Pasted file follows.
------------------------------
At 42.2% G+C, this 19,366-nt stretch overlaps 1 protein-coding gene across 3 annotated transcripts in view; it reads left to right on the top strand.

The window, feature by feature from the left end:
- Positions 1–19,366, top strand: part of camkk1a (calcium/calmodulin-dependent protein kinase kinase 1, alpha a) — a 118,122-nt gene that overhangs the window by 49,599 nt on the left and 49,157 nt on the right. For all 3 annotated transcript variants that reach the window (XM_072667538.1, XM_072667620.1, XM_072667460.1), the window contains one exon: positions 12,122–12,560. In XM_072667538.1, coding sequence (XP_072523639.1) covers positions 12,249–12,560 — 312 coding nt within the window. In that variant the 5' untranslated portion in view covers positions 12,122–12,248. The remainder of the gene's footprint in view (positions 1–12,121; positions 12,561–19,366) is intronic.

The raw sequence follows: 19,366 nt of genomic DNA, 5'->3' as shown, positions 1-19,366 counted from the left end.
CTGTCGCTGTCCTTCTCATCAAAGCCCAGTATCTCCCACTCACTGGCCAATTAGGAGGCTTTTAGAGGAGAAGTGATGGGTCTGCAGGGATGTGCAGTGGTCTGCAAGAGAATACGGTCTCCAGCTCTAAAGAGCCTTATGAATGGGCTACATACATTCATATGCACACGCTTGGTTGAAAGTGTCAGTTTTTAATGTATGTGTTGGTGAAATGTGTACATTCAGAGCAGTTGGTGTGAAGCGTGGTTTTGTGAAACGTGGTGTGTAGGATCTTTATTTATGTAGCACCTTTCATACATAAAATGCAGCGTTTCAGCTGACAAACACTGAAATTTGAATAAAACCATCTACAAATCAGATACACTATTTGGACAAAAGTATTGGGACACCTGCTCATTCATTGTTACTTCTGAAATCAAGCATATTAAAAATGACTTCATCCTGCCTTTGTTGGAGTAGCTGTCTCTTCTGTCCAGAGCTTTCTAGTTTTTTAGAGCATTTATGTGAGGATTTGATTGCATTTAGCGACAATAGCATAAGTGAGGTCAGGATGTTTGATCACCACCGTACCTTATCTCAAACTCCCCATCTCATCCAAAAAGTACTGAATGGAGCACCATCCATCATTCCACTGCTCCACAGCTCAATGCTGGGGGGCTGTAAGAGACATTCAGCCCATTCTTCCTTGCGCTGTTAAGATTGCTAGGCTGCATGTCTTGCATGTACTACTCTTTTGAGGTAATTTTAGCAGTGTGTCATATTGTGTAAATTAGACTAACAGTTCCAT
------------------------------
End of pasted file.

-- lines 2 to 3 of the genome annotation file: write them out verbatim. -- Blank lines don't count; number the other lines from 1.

The window, feature by feature from the left end:
- Positions 1–19,366, top strand: part of camkk1a (calcium/calmodulin-dependent protein kinase kinase 1, alpha a) — a 118,122-nt gene that overhangs the window by 49,599 nt on the left and 49,157 nt on the right. For all 3 annotated transcript variants that reach the window (XM_072667538.1, XM_072667620.1, XM_072667460.1), the window contains one exon: positions 12,122–12,560. In XM_072667538.1, coding sequence (XP_072523639.1) covers positions 12,249–12,560 — 312 coding nt within the window. In that variant the 5' untranslated portion in view covers positions 12,122–12,248. The remainder of the gene's footprint in view (positions 1–12,121; positions 12,561–19,366) is intronic.